For David Hackett Fischer, Washington's Crossing was roughly a decade in the making. Yet its publication this spring could not be more timely. The story behind Washington's remarkable campaign at Trenton is a story of choices and turning points, of leadership, innovation and sheer will—prominent themes in the run up to the November presidential election.

"The tendency is to view Washington as a great symbol of American values and institutions," Fischer tells PW from his home in Wayland, Mass. "But not as a great general. The story I found was very much to the contrary."

The Los Angeles Times calls David Hackett Fischer "a professional historian with a scholar's command of the facts and a gift for storytelling. He first earned raves for his 1989 epic, Albion's Seed, a sprawling, benchmark work of history that examined the influence of the English in American culture. In 1999, he published another landmark work that astounded reviewers, The Great Wave, which examined price revolutions along with their accompanying political, cultural and social upheavals from the Middle Ages to the present day. Sandwiched between these two expansive efforts, however, was the book that truly brought Fischer's talents to a popular audience, the 1994 classic Paul Revere's Ride; all three titles were published by Oxford.

Both a critical and commercial success, Paul Revere's Ride even caught the attention of Hollywood. Paramount Pictures optioned it for a reported high six figures. It was after that, Fischer says, that his then long-time friend and editor at OUP, Sheldon Meyer, began to urge him to take on the story of Washington's crossing for the press's Pivotal Moments in American History series.

In Washington's Crossing, Fischer once again illuminates a seminal event in American history, as well as a central figure. In a starred review, PW called Washington's Crossing "impeccably researched" and brilliantly executed." Washington's Crossing, PW wrote, "should be seen as emblematic of more than a turning of the war's tide."

"I came to [writing about] Washington in consideration of how the next generation of historical writing would develop." Fischer says. "The irony being that, just as much of the new social history has broadened the history of all peoples, individual actors have begun to disappear."

The campaign at Trenton, and Washington's triumph there, stands as one of the greatest moments in the founding of the American republic. "The events at Trenton were events that concentrated the minds of the people that experienced them," Fischer says.

"The historical record was amazing in its fullness," he enthuses. In balancing the accounts of Washington's crossing, Fischer utilized his usual vast array of sources. Supplementing the array of personal accounts, Fischer tapped numerous archives, including the pension records of Continental soldiers, held in the National Archives, many of which contain supporting affidavits that offer great detail of the events at Trenton. Washington himself, keenly aware of his legacy, kept detailed papers. Surprisingly, a large number of Hessian accounts also exist, mostly in court-martial proceedings. "The Hessians had many courts-martial after Trenton," Fischer explains, "not because they necessarily wanted to, but because Landgraf [the ruler of the routed German militia fighting for the British] wanted to know what happened to his army."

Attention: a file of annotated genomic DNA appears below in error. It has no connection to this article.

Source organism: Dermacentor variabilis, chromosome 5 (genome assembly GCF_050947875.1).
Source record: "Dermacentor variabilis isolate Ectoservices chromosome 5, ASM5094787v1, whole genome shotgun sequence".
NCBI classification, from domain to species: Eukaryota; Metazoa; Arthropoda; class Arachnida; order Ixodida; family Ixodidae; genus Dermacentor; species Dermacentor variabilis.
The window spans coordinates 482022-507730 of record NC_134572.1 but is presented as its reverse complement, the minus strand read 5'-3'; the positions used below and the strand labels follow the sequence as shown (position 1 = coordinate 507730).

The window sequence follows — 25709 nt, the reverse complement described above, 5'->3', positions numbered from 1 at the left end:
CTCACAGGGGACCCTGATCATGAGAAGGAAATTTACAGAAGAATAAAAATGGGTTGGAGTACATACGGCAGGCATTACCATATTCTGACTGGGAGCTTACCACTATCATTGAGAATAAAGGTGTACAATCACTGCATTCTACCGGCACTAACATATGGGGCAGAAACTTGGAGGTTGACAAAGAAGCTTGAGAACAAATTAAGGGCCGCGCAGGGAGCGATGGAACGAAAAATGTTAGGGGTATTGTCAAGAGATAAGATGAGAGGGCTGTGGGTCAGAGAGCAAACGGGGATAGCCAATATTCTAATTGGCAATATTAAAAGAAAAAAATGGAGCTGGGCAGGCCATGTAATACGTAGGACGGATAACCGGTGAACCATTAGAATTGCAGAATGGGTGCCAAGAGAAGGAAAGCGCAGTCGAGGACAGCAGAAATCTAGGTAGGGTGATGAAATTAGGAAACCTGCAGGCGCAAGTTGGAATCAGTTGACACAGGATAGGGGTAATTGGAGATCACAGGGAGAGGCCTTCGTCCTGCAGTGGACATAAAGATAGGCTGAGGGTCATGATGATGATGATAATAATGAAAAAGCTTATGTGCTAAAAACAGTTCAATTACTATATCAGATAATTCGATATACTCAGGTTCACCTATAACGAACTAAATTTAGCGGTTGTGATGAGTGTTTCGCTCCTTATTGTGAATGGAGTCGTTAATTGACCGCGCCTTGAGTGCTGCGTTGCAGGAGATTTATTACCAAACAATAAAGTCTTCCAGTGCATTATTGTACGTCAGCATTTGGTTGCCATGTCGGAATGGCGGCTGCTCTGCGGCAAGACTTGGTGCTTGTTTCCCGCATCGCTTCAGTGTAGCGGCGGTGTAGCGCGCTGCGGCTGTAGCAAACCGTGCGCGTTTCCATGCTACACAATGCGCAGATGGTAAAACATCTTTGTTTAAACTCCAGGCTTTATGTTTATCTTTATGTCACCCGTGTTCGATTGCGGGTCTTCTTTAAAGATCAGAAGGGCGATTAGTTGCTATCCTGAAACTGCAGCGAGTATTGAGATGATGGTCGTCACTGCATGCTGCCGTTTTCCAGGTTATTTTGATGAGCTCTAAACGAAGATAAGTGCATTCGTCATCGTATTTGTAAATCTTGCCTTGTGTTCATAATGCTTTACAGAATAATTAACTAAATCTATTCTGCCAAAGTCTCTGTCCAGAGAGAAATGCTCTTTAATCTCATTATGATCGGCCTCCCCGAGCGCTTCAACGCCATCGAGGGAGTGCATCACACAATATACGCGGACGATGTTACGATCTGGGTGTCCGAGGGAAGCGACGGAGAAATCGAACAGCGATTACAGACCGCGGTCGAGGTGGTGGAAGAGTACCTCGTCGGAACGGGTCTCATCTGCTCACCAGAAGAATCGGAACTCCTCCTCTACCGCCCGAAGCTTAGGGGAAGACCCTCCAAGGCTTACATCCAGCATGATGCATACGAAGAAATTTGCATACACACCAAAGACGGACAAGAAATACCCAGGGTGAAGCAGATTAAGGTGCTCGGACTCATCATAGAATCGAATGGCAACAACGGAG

As in his books, Fischer is also an engaging interview. As he cuts for PW the figure of Washington perched high on the Palisades of New Jersey watching as a large part of his army surrenders at New York, outflanked by a brilliant maneuver by the British, the desperation is palpable. The story of Trenton, Fischer says, begins here.

"Watching his army surrender brought Washington to a very low ebb," Fischer explains. "Amid this and the other troubles of the campaign, he lost it at that moment. The men around him were amazed to see their general just dissolve into tears of frustration and despair. From there, the campaign is an extraordinary story of how Washington regained control of himself and his army, and found a way forward."

Even Fischer says he was surprised by the quality of Washington's leadership. For much of the early campaign, his army was barely an army at all, more a ragtag collection of revolutionaries from a nation still in its infancy. United against the British, the Continentals were often bitterly divided among themselves.

"Gradually, Washington found a way to work with these men. He was always listening, always consulting. His greatest success was to tap the skills, knowledge and experience of these men. This kind of leadership was one of Washington's great feats, and it became the very model for an open society and for the kind of leadership Americans now expect."

As the 2004 presidential campaign hits stride, our nation again finds itself at a turning point, once again at war. Fischer's examination of the leader who would become our first president and the events that helped to secure our nation's existence seems altogether fitting.

"There were many disasters along the way to crossing the Delaware," Fischer says. "I found an extraordinary description of Washington sitting on an old broken beehive, shrouded in his cloak, musing over the ruin of his plan, as he wondered whether should he call it off." Fischer's words resonate like history itself. "He decided then, however, that it would be worse to go back than to go forward."